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Crikey 15: Stephen Mayne on the future of the media

Print is heading on an inexorable spiral to death,” says Crikey’s cheerful founder.

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Digital disruptions: Glyn Davis

Professor Glyn Davis is vice-chancellor of Melbourne University and is a professor of political science. He loves the ABC, but says there’s also room for digital upstarts like Crikey.

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Thanks but no thanks: no ongoing work for Hun cadets

Cadetships used to be a way for journalism graduates to get a foot in the door of the competitive media industry. But, this year, the Herald Sun has offered ongoing work to just one of its five cadets.

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Crikey 15: Toby Ralph’s notes from the digital disruption

Crikey has asked spinners, pollies, journos and others about the shifting media landscape over the past 15 years. What’s good, what’s changed and what’s next? In this, the first in our ongoing Digital Disruptions series, we talk to veteran spinner Toby Ralph.

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The 2014 Crikeys: three cheers for the AFR, Kyle Sandilands

Crikey’s media reporter reveals the best and the worst of the media in 2014.

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The remarkable, surprising success of The Texas Tribune

Is there another model of journalism that can keep ‘em honest and continue to employ reporters? A not-for-profit Texas newspaper tells Sydney’s Storyology conference it can be done.

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Start Up Smart | COMPANIES|

Meet the startup trying to create the Spotify of news content

TV has Netflix. Music has Spotify. And now, news has inkl. Startup Smart journalist Kye White explores this ambitious new enterprise.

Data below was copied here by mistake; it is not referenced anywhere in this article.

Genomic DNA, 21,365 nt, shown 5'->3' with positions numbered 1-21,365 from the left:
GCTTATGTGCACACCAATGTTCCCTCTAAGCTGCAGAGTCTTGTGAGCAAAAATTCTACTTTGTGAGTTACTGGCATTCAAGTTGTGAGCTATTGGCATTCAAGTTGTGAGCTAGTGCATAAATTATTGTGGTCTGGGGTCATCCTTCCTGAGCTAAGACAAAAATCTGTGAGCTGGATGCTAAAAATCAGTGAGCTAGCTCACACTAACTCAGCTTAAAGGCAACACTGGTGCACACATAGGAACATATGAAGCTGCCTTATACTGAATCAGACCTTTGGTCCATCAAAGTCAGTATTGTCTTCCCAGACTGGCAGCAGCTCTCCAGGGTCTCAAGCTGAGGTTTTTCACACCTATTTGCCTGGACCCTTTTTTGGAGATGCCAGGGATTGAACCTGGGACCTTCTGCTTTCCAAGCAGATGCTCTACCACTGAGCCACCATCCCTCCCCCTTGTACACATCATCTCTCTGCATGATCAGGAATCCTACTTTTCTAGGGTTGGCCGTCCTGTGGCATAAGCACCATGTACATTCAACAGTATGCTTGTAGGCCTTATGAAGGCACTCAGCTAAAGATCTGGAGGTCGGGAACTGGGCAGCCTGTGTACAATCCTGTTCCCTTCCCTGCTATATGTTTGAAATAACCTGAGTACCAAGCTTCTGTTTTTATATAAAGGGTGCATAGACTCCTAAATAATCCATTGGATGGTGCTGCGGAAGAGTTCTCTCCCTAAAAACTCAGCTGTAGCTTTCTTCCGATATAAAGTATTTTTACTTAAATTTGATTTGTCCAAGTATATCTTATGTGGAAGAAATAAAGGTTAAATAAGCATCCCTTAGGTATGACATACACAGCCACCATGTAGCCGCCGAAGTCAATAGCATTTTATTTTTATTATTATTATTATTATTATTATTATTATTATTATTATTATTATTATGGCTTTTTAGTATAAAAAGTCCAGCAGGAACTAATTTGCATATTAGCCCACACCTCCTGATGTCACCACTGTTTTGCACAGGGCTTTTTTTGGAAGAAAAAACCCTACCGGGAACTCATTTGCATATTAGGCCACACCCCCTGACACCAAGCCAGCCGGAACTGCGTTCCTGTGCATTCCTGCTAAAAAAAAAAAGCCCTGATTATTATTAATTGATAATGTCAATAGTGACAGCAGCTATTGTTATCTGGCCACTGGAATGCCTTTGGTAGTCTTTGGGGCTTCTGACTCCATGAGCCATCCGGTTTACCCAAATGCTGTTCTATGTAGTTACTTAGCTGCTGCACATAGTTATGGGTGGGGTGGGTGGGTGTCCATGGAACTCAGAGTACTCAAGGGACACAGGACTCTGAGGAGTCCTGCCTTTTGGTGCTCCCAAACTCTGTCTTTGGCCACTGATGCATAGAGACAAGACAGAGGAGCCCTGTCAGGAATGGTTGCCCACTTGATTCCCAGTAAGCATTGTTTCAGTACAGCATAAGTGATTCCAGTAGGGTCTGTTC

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The ABC debate: the ABC must innovate

Without the freedom to innovate, the ABC will just become the commercial media’s shadow, writes Margaret Simons

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The ABC debate: why Beecher and Crikey fear the ABC

Eric Beecher is “asking tough questions about the ABC” for the same reason many commercial media proprietors do — fear of competition.

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Beecher: we must ask tough questions about the ABC

Why does the ABC exist in 2014? Crikey’s chairman says some tough questions have to be asked before we can debate funding cuts to the public broadcaster.

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Who needs subs? Fairfax turns to reporter-only model

Can Fairfax’s papers survive without subeditors? The company’s giving it a red-hot go, as it entirely removes the function at three rural newspapers in New South Wales.

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On folk devils and the Oz‘s circle of confected outrage

The Australian is trying to whip up a moral panic against “activist journalists” and journalism academics. University of Canberra associate professor Glen Fuller explains why.

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An end for the King’s Tribune: ‘It came down to money’